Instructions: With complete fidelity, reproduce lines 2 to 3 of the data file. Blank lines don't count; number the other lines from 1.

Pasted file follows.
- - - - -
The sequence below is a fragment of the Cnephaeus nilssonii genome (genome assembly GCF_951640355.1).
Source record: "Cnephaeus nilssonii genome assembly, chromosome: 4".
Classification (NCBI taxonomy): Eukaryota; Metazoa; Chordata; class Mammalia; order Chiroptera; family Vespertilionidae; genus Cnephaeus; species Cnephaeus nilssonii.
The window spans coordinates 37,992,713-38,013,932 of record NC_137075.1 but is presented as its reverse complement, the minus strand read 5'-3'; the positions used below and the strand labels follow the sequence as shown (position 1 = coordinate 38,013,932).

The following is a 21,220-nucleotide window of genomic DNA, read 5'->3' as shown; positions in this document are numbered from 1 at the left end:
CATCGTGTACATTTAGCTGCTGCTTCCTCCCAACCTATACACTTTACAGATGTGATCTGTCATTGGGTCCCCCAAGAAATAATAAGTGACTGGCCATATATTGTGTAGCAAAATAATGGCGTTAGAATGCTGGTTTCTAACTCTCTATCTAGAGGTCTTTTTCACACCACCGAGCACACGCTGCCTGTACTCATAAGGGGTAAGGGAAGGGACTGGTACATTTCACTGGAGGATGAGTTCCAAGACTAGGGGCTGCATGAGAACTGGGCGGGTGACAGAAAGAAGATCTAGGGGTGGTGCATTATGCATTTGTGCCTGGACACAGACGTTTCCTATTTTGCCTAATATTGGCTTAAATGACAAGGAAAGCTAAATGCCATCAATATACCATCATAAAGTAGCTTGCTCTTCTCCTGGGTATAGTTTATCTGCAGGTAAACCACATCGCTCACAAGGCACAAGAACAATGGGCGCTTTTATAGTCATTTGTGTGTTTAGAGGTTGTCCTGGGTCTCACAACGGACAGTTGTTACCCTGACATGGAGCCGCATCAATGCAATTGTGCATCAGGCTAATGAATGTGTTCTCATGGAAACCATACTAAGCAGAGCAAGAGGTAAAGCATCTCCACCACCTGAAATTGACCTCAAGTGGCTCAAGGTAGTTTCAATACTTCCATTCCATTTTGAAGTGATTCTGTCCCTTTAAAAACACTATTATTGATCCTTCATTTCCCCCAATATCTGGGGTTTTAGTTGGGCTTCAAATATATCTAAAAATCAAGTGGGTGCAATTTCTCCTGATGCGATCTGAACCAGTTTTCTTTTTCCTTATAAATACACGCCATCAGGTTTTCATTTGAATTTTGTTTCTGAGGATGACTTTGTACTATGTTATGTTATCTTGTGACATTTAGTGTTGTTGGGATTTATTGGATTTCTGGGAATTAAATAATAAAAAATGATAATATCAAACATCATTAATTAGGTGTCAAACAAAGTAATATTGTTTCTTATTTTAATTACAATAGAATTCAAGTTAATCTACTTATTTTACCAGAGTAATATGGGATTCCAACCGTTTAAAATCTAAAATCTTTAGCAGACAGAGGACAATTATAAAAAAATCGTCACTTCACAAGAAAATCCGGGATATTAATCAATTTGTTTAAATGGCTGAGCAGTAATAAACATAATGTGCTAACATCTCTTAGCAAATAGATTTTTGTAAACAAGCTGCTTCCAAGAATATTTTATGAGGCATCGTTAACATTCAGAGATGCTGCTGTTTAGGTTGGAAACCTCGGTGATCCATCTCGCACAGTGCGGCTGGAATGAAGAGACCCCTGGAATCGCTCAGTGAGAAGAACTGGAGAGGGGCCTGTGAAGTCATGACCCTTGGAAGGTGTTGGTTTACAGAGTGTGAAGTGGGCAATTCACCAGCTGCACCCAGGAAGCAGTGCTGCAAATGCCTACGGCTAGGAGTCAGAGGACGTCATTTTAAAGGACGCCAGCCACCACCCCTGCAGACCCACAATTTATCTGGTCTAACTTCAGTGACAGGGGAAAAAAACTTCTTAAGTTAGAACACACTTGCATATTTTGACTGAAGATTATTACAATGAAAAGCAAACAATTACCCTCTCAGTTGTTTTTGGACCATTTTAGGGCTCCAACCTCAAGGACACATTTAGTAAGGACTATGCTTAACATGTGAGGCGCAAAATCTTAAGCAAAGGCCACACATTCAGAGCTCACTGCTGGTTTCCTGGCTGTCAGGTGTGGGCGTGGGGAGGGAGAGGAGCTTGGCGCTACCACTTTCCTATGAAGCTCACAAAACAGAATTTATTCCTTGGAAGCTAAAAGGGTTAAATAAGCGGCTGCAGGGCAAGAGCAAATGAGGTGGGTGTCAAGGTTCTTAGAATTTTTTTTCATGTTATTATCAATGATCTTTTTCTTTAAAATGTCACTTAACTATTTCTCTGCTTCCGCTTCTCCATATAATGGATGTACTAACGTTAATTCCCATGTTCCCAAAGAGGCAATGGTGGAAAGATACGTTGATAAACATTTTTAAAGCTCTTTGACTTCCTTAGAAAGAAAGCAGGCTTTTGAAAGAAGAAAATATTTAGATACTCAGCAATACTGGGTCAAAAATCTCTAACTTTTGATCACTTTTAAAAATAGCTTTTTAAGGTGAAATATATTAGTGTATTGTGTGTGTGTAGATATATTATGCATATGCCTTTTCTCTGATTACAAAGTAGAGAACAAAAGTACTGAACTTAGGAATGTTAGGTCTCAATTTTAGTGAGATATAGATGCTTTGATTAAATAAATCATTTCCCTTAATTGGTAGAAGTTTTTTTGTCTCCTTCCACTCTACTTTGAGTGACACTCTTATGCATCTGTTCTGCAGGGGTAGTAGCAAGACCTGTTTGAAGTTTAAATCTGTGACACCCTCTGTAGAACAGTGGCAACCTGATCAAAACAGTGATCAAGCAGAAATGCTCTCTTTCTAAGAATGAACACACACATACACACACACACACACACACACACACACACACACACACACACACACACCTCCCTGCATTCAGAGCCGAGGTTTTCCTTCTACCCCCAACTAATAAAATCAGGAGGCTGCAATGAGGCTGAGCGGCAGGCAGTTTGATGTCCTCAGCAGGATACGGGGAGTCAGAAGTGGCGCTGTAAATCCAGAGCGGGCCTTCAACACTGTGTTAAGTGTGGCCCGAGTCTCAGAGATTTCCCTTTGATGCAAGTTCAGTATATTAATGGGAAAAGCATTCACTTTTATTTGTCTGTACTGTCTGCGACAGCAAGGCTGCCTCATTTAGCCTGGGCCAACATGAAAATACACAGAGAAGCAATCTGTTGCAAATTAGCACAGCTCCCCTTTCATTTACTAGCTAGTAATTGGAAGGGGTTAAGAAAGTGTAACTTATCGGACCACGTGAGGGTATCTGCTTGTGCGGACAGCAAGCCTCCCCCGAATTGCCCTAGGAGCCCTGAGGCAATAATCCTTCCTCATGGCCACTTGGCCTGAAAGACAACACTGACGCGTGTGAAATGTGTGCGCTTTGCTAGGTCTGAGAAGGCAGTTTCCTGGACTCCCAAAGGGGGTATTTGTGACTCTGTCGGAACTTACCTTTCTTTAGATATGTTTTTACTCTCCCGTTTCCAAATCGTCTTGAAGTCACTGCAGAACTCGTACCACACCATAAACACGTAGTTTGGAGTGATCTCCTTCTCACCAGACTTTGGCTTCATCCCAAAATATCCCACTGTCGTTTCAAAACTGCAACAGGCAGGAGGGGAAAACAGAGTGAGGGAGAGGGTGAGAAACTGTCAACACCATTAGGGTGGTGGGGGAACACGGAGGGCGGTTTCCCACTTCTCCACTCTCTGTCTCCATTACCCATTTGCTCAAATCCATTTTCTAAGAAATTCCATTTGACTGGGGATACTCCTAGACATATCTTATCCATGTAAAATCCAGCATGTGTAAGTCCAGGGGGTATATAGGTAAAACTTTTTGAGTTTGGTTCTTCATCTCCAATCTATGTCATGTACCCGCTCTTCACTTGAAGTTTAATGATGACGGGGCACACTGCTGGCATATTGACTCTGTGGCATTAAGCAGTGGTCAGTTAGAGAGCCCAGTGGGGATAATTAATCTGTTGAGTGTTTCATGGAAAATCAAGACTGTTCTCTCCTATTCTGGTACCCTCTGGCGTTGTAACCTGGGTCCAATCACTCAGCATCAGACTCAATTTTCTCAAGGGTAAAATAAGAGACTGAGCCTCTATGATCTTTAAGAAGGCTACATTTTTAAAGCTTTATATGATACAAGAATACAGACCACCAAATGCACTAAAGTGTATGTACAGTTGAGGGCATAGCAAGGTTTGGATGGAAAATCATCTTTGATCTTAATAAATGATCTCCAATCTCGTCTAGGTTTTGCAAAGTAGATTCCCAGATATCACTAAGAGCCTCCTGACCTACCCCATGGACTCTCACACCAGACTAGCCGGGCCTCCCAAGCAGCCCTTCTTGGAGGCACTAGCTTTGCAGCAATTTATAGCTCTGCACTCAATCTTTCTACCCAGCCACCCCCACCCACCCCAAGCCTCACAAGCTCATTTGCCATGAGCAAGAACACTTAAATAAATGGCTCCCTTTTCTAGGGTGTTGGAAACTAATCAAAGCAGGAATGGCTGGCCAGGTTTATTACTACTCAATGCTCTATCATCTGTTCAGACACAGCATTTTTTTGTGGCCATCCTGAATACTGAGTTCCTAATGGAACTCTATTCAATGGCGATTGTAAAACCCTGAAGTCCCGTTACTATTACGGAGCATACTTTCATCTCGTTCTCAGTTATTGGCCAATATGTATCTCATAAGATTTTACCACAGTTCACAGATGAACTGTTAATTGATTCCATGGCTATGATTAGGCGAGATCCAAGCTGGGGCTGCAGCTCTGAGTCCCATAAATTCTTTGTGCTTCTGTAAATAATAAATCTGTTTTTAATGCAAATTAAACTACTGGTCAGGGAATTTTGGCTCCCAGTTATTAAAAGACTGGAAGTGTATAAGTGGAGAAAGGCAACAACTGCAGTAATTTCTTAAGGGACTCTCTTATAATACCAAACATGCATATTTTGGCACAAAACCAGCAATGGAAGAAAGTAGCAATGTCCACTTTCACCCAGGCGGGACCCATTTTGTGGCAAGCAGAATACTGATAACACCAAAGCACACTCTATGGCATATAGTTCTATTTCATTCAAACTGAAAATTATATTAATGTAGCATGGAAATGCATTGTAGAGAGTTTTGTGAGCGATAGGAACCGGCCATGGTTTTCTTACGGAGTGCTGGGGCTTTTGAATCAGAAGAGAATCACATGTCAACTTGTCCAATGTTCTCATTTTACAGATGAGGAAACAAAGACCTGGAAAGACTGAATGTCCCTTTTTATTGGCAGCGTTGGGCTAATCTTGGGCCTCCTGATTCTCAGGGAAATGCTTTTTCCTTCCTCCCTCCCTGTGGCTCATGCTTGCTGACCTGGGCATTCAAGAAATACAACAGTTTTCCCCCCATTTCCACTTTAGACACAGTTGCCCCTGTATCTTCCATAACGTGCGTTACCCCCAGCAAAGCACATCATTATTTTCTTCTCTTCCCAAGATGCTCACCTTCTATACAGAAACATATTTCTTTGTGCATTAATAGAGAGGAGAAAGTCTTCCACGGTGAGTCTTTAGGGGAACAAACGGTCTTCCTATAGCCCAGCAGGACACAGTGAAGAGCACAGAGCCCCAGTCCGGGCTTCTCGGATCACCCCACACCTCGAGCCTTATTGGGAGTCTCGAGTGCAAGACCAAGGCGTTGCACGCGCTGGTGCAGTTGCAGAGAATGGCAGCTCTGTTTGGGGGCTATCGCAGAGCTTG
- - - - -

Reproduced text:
Source record: "Cnephaeus nilssonii genome assembly, chromosome: 4".
Classification (NCBI taxonomy): Eukaryota; Metazoa; Chordata; class Mammalia; order Chiroptera; family Vespertilionidae; genus Cnephaeus; species Cnephaeus nilssonii.